In an earlier post, I showed a demo of semantic program layout in Unison. Here, I’d like to demonstrate the ability of Unison program rendering to embed graphical views. This will seem like just a neat trick at first, but like the “finger pointing at the moon”, it’s leading to a deeper shift in how we think about programming. I hope to convey some of the gravity of this perspective.
We typically think of programs as being represented by their textual form. If we want to produce a UI, we write a program whose output is some sort of renderable graphical object—perhaps a pile of HTML/CSS/JS. Let’s consider this a form of compilation from our program to our graphical object,
G. Like most forms of compilation, changes to the compiled output can’t be trivially reflected back into our source program. As a result, we tend to think of edits and interactivity on
G as being distinct from the activity of editing our program. Put another way, we think of interaction with a UI as being a fundamentally different activity than programming.
That is how we typically think of things, but there’s another perspective—the UI is a program. We don’t write a program to produce a UI, we write a program that is a UI. That is, the UI is simply a specific kind of rendering of a program, and interacting with the UI is, quite literally, programming. I don’t mean that it’s analogous to programming, I mean that it is programming, in the sense that the user’s interaction with the UI is directly mapped to edits of an underlying program.
This probably doesn’t make much sense, so I’m hoping a few demonstrations will clarify. Please excuse the ugliness of these UIs (which is “easy” to fix) and try to see through to the underlying ideas.
Aside: This perspective, of the program as UI, is something Conal Elliott also talks about in his work on Tangible Functional Programming.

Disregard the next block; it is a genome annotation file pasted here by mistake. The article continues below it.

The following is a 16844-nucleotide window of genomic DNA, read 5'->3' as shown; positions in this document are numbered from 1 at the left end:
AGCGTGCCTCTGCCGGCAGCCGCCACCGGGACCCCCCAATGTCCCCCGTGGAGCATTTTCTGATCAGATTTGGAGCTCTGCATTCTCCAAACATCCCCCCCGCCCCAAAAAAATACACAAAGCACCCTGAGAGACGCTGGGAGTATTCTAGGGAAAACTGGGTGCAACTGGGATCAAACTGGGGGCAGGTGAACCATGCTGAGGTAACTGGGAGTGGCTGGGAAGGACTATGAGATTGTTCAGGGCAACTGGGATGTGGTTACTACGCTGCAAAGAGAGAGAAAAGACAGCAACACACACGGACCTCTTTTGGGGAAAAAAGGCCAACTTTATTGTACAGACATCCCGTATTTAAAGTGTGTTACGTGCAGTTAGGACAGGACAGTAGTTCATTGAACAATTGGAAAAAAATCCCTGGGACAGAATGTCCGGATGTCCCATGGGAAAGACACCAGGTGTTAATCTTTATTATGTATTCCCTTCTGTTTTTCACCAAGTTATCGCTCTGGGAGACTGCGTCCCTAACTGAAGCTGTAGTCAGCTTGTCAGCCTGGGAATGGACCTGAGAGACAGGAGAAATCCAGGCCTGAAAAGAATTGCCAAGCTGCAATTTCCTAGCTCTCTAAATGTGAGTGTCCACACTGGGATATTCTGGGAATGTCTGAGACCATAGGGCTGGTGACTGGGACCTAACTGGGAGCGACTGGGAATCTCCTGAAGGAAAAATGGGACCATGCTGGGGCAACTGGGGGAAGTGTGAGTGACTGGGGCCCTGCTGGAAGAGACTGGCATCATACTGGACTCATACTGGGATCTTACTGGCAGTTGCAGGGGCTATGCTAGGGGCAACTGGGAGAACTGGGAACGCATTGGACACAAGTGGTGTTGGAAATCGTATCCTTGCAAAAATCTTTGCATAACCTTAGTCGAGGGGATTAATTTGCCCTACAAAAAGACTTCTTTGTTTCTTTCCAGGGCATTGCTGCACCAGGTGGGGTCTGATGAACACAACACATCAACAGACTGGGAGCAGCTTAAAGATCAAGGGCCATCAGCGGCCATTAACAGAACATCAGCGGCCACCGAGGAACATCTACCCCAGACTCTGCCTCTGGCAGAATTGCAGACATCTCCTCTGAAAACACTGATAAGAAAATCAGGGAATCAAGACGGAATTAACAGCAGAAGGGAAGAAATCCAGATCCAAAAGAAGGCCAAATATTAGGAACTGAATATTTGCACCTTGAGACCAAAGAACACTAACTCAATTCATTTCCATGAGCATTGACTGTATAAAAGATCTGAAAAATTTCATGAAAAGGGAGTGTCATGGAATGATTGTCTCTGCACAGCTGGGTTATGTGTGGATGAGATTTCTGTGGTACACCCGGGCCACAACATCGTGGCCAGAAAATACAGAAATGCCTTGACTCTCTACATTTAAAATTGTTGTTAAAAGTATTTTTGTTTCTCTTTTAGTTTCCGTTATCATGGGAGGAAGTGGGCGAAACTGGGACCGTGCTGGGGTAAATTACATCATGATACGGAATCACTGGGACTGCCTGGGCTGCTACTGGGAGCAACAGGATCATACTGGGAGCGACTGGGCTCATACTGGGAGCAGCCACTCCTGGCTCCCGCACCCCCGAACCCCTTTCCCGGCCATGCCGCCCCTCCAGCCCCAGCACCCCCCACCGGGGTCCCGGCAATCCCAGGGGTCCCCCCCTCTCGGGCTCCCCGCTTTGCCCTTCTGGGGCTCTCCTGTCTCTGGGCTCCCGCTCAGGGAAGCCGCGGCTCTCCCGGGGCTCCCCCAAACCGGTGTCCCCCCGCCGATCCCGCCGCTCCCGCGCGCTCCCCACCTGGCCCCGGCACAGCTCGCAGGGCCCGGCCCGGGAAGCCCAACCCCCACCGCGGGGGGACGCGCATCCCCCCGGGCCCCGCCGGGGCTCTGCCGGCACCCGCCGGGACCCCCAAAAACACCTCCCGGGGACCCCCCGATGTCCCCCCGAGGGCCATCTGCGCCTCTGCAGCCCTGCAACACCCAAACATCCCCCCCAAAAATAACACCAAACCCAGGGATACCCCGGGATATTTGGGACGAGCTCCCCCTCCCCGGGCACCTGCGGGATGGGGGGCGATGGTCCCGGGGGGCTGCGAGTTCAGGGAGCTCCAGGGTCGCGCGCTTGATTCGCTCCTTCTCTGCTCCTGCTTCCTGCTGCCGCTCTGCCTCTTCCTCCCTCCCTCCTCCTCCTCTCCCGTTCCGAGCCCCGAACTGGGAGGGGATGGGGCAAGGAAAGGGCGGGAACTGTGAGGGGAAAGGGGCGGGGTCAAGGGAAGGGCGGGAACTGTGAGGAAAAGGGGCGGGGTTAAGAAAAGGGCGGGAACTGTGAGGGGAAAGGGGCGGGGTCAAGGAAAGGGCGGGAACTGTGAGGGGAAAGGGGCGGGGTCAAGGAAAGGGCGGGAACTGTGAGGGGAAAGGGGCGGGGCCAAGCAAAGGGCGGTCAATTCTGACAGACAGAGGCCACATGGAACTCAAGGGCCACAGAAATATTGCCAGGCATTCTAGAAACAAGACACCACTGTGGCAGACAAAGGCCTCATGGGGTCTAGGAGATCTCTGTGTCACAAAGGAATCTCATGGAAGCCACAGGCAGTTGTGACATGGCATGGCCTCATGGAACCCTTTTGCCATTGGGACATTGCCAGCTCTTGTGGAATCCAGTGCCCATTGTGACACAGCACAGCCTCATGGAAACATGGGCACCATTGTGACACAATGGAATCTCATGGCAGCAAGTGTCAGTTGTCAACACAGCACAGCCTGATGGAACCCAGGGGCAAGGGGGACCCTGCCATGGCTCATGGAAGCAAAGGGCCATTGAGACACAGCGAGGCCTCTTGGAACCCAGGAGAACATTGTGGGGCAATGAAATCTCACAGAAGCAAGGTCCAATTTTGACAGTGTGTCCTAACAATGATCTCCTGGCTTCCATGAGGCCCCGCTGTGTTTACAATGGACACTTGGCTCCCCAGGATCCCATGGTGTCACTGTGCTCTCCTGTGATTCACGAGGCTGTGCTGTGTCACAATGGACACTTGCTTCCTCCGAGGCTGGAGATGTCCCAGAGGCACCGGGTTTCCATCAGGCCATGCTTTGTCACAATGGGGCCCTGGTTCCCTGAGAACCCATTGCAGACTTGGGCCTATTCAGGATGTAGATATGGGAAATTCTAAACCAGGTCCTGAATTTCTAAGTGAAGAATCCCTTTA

First, let’s look at this page. This is a semantic layout of a Unison expression. As before, try shrinking the width of the page down until the expression no longer fits horizontally—the expression will automatically rewrap. Parentheses are inserted automatically where needed, and you can also manipulate the selection with the mouse or the arrow keys. Notice the text below, which shows a representation of the current selected path. That is a path into a Unison expression. The exact representation of paths isn’t important; what is important is that these paths give us all we need to be able to make edits to our expression.
Something that’s rather unfortunate about this view is that we have a portion of our program which describes a color,
Color.rgba 230 126 34 1, but we can’t actually see what that color is! We could write a separate program to render this color for us, but it would be nice to just change how the expression of type
Color is rendered. Take a look at this page, which renders the color as a little square swatch of the specified color. Notice that the path information is still tracked as before.
So far, this is only a little interesting. For any closed expression (one without any free variables), it’s easy to imagine how we can select an alternate rendering that interprets the expression in some graphical way. Being able to embed these graphical views in our program rendering while retaining editability is snazzy, and sometimes helpful, but it still feels like regular programming.
Going a step further, we can control not just how closed expressions are rendered, but also how function application is rendered. Have a look at this page. What are we looking at? Well, it’s a normal (albeit ugly) web page. It’s also a rendering of the expression
answer 42, where answer is perhaps defined as:
answer 42 = True answer _ = False
Rather than rendering